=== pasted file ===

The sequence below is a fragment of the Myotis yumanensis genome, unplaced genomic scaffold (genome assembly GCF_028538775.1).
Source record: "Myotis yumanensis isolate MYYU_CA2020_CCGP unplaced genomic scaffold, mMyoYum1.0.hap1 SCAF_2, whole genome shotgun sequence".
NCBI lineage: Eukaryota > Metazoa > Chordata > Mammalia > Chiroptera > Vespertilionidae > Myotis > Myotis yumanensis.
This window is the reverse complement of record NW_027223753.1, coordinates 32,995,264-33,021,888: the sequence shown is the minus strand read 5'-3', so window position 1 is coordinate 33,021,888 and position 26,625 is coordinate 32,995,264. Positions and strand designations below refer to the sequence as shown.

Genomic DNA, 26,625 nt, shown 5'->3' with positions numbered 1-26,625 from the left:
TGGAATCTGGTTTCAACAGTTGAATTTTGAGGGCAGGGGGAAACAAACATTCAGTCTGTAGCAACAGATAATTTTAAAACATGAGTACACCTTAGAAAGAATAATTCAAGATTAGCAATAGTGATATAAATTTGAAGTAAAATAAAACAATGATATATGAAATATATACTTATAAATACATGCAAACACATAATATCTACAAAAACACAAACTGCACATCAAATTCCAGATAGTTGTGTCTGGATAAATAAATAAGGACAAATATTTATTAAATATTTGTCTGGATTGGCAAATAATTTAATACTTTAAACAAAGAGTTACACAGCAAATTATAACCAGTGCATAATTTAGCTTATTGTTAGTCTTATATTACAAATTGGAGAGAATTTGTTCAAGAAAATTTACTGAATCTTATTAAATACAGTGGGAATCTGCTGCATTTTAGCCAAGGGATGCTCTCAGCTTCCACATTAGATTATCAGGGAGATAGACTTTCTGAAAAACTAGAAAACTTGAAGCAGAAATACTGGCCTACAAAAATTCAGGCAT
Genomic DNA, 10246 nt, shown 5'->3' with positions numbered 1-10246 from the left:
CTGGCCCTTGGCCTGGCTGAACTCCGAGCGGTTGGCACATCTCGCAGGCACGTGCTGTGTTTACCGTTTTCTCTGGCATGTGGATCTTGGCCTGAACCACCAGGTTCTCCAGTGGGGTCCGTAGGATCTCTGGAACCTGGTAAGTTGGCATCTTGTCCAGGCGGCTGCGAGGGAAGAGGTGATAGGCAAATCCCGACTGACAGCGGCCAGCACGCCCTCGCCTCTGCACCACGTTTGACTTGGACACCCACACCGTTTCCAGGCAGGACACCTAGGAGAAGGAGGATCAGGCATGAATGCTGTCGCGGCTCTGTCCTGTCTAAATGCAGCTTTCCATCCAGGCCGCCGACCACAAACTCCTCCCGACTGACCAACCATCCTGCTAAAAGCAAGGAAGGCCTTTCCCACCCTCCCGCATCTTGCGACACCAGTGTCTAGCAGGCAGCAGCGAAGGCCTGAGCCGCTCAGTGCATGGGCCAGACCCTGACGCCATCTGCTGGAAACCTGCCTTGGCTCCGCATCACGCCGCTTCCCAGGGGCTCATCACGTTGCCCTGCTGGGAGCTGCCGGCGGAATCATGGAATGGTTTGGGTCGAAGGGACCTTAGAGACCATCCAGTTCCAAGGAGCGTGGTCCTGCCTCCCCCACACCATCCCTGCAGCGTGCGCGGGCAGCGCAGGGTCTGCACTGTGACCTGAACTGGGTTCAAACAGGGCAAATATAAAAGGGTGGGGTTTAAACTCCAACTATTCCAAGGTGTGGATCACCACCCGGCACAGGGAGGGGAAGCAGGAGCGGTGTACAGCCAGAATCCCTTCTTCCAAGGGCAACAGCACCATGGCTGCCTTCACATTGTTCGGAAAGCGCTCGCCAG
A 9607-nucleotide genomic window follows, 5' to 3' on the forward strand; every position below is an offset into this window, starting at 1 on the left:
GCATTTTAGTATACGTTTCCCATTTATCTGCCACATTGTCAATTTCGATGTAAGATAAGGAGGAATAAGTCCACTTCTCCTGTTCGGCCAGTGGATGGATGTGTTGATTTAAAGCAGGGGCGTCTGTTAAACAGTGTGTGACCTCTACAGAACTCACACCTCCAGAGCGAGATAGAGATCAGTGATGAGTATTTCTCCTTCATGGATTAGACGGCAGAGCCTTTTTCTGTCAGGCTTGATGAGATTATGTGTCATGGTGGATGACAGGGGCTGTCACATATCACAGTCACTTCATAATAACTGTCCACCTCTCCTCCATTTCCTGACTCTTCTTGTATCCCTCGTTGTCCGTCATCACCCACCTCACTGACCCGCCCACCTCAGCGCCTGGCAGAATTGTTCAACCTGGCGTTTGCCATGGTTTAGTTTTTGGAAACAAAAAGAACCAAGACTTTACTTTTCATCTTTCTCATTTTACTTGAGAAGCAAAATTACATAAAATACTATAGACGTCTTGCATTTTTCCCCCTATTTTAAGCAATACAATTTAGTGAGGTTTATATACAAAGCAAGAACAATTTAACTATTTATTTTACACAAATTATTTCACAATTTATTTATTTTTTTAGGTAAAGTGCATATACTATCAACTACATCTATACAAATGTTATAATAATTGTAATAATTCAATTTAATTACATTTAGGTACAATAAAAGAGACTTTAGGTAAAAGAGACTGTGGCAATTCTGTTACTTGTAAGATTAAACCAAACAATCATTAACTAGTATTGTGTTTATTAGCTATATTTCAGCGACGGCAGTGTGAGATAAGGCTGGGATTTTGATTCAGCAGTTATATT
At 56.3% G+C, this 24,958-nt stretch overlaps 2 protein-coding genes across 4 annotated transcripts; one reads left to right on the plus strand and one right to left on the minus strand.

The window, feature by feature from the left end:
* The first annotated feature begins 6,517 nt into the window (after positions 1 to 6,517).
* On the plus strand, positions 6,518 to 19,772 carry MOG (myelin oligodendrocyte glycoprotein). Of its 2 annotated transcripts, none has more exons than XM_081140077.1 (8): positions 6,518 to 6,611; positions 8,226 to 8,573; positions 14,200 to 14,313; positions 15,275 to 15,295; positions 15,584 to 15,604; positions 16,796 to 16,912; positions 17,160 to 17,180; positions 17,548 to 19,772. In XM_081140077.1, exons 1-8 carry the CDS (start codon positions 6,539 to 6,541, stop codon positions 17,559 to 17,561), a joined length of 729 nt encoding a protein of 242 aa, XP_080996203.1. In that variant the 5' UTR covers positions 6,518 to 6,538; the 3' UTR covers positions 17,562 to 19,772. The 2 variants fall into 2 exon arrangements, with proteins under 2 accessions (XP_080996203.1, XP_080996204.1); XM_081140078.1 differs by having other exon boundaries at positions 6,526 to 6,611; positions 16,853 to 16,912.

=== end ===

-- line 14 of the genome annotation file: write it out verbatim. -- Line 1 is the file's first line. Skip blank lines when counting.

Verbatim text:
* On the plus strand, positions 6,518 to 19,772 carry MOG (myelin oligodendrocyte glycoprotein). Of its 2 annotated transcripts, none has more exons than XM_081140077.1 (8): positions 6,518 to 6,611; positions 8,226 to 8,573; positions 14,200 to 14,313; positions 15,275 to 15,295; positions 15,584 to 15,604; positions 16,796 to 16,912; positions 17,160 to 17,180; positions 17,548 to 19,772. In XM_081140077.1, exons 1-8 carry the CDS (start codon positions 6,539 to 6,541, stop codon positions 17,559 to 17,561), a joined length of 729 nt encoding a protein of 242 aa, XP_080996203.1. In that variant the 5' UTR covers positions 6,518 to 6,538; the 3' UTR covers positions 17,562 to 19,772. The 2 variants fall into 2 exon arrangements, with proteins under 2 accessions (XP_080996203.1, XP_080996204.1); XM_081140078.1 differs by having other exon boundaries at positions 6,526 to 6,611; positions 16,853 to 16,912.